It has been said thousands of times about the greatest movie entrance ever – but what about his ‘exit’ – the fingers on the street? I think it is one of the greatest, too…

A beautiful mysterious girl with tragic past was in love with him and the unforgettable ending, so anti-Hollywood, so true to the film – was about her love that goes beyond the grave. I read that both Selznick (the producer) and author Graham Greene had initially argued for something more upbeat (Holly and Anna walking off arm-in-arm), but Reed disagreed. I am so happy that Reed won (I am sure millions of fans are, too). That was the way to finish the movie and make it much more than just typical noir. Makes the viewer think about love, friendship, betrayal, loyalty, the price one pays for them.

Amazing film – perfectly shot; almost flawless. It looks and feels like Welles himself could’ve made it. The influence of Citizen Kane is undeniable. The only problem I had – the music. I like it but it was very strange to hear it in the film like The Third Man. Maybe that was a purpose – instead of somber, moody, and ominous music that would be expected for the noir film, something completely different and out of place – cheerful but melancholy in the same time…

Criterion DVD is wonderful – the restored version of the film shines. There are two openings of the film available – British and American, and a lot of extras.

Rating: 5 / 5

According to Criterion, this 2 disc release should contain:

– All-new, restored high-definition digital transfer

– Video introduction by writer-director Peter Bogdanovich

– Two audio commentaries: one by filmmaker Steven Soderbergh and screenwriter Tony Gilroy, and one by film scholar Dana Polan

– Shadowing “The Third Man” (2005), a ninety-minute feature documentary on the making of the film

– Abridged recording of Graham Greene’s treatment, read by actor Richard Clarke

– “Graham Greene: The Hunted Man,” an hour-long, 1968 episode of the BBC’s Omnibus series, featuring a rare interview with the novelist

– Who Was the Third Man? (2000), a thirty-minute Austrian documentary featuring interviews with cast and crew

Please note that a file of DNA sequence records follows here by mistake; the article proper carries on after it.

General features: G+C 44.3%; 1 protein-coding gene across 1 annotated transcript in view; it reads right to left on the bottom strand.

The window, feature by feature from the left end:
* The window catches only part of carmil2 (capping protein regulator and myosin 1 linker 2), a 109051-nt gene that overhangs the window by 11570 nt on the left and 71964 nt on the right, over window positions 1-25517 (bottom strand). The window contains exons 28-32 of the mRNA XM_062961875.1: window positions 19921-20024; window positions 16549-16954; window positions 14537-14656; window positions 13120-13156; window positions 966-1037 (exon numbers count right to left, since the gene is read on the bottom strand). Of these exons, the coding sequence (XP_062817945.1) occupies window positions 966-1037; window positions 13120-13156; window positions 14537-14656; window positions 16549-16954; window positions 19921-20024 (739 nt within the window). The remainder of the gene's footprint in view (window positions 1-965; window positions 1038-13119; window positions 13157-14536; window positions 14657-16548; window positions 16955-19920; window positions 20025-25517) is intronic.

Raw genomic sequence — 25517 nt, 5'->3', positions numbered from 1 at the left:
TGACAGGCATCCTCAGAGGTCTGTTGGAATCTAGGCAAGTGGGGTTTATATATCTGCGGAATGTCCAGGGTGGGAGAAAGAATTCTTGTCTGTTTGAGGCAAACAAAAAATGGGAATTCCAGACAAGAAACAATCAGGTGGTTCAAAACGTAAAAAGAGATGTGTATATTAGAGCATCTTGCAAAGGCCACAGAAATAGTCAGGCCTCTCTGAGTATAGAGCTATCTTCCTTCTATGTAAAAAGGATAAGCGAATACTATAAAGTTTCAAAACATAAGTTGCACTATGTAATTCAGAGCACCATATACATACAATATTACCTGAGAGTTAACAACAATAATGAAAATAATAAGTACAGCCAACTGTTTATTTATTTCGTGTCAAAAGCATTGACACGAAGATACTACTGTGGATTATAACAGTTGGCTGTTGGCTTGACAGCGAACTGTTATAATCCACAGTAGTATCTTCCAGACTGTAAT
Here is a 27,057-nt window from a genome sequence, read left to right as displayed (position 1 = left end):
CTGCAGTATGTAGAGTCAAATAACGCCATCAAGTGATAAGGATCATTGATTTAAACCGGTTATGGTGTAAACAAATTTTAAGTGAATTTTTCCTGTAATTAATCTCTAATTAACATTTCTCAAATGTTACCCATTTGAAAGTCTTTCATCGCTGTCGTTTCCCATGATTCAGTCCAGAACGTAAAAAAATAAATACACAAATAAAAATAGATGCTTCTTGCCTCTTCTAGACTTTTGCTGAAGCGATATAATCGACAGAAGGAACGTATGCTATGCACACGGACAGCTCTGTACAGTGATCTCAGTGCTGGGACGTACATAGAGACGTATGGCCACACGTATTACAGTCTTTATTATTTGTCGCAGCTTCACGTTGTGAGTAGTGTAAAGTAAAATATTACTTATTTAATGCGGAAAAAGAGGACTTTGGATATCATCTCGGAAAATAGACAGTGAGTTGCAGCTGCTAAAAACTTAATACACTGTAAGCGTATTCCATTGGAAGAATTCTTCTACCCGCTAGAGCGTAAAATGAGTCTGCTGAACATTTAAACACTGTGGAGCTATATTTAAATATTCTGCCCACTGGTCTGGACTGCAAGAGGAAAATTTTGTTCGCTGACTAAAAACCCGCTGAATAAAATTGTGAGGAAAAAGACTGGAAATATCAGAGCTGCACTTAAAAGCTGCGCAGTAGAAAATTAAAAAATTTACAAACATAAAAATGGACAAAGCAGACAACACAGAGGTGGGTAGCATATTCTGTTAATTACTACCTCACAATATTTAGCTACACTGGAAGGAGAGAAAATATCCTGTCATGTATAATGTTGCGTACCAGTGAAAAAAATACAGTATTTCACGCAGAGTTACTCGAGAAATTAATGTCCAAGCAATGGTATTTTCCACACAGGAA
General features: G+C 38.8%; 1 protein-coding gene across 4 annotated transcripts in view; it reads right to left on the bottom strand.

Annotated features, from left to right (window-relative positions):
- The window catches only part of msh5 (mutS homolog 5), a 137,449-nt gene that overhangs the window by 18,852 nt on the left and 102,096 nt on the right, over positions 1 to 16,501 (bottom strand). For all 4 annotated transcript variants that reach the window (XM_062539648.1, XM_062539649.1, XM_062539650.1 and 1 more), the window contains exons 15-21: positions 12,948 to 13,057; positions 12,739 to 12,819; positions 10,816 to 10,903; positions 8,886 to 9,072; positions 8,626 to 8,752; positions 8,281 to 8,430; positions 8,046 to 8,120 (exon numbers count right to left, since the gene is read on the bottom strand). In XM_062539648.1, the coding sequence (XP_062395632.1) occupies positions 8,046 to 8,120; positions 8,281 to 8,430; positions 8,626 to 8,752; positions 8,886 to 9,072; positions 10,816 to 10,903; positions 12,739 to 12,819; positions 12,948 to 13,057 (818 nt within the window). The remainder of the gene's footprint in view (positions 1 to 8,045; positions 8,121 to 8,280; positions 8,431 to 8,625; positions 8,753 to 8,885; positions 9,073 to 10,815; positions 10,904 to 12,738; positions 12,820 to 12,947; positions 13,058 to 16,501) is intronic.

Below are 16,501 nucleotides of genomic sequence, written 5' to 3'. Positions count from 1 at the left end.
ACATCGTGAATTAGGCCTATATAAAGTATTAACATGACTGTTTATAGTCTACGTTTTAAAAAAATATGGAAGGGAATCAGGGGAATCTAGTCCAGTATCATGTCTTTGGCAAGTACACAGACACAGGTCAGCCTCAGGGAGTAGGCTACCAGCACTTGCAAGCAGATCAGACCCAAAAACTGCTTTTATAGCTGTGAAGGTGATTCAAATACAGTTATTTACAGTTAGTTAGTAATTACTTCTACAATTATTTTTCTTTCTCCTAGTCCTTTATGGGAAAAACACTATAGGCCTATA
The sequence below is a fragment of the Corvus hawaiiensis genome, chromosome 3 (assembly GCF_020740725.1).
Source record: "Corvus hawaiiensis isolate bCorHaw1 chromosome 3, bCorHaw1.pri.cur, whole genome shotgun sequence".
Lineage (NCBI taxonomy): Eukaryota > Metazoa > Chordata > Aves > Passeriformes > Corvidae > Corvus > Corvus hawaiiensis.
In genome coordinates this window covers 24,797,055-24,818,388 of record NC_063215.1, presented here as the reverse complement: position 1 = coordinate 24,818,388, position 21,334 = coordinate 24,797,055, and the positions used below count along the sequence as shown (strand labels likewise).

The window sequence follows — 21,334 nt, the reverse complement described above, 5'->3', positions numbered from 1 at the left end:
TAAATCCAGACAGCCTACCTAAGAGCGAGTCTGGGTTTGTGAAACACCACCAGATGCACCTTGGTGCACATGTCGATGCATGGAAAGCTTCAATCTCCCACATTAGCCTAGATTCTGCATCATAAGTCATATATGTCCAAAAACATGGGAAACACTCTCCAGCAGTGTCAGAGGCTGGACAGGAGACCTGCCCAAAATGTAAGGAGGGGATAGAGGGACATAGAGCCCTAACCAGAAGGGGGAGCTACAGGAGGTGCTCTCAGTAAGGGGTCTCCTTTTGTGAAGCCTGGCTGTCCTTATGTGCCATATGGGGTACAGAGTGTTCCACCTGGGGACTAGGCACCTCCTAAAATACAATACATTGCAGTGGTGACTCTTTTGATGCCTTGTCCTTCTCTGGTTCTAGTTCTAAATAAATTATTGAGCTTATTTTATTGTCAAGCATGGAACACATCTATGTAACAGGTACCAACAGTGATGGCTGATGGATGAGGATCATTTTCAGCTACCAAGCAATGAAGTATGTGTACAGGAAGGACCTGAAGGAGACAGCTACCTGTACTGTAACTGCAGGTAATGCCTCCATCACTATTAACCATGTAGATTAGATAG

– The Third Man on the radio: the 1951 “A Ticket to Tangiers” episode of The Lives of Harry Lime series, written and performed by Orson Welles; and the 1951 Lux Radio Theatre adaptation of The Third Man

– Illustrated production history with rare behind-the-scenes photos, original UK press book, and U.S. trailer

– Actor Joseph Cotten’s alternate opening voice-over narration for the U.S. version

– Archival footage of postwar Vienna

– A look at the untranslated foreign dialogue in the film

– Optional English subtitles for the deaf and hard of hearing

PLUS: A booklet featuring essays by Luc Sante, Charles Drazin, and Philip Kerr — Also: a web-exclusive essay on Anton Karas by musician John Doe

AUDIO: Dolby Digital 1.0 signal on 5.1-channel sound systems / two-channel playback.
Rating: 5 / 5

This movie is a personal favorite, the DVD version is better than the Laser Disk, and some 22,000 ‘clean ups’ were done on the source material. Quality is very good, Criterion have done an excellent job, there are also many extras, all of which are very interesting. For those of you who like a mystery, this is the tops. From the begining scenes you are engrossed in this dark story. The acting is simply superb, conveying this sense of foreboding. Camera work, again, superb. Joseph Cotton plays Holly Martins, an out of work western author, who arrives in Vienna to work for his old friend Harry Lime (Orson Welles). But Lime is dead, under slightly strange conditions, conditions which get more confusing as the movie progresses. Martins follows the clues, not helped by Major Calloway (Trevor Howard), the Britsh Military Policeman for the British sector of Vienna. Martins struggles on, meets Harry Limes girl friend Anna Schmidt (Alida Valli). After a time Martins begins to trust Major Calloway, and vice-versa, and so the story continues. You may even recognise Sergeant Paine (Bernard Lee) who was later to become ‘M’ in the James Bond movies. Throughout this movie the music is played by Anton Karas on the Zither. The music is hypnotic and forceful. Karas had a major hit with ‘The Harry Lime’ theme, and there is a clip of him playing it. This movie is great, everything went well, wonderfully directed, acted, photographed. If you haven’t seen it please do.
Rating: 5 / 5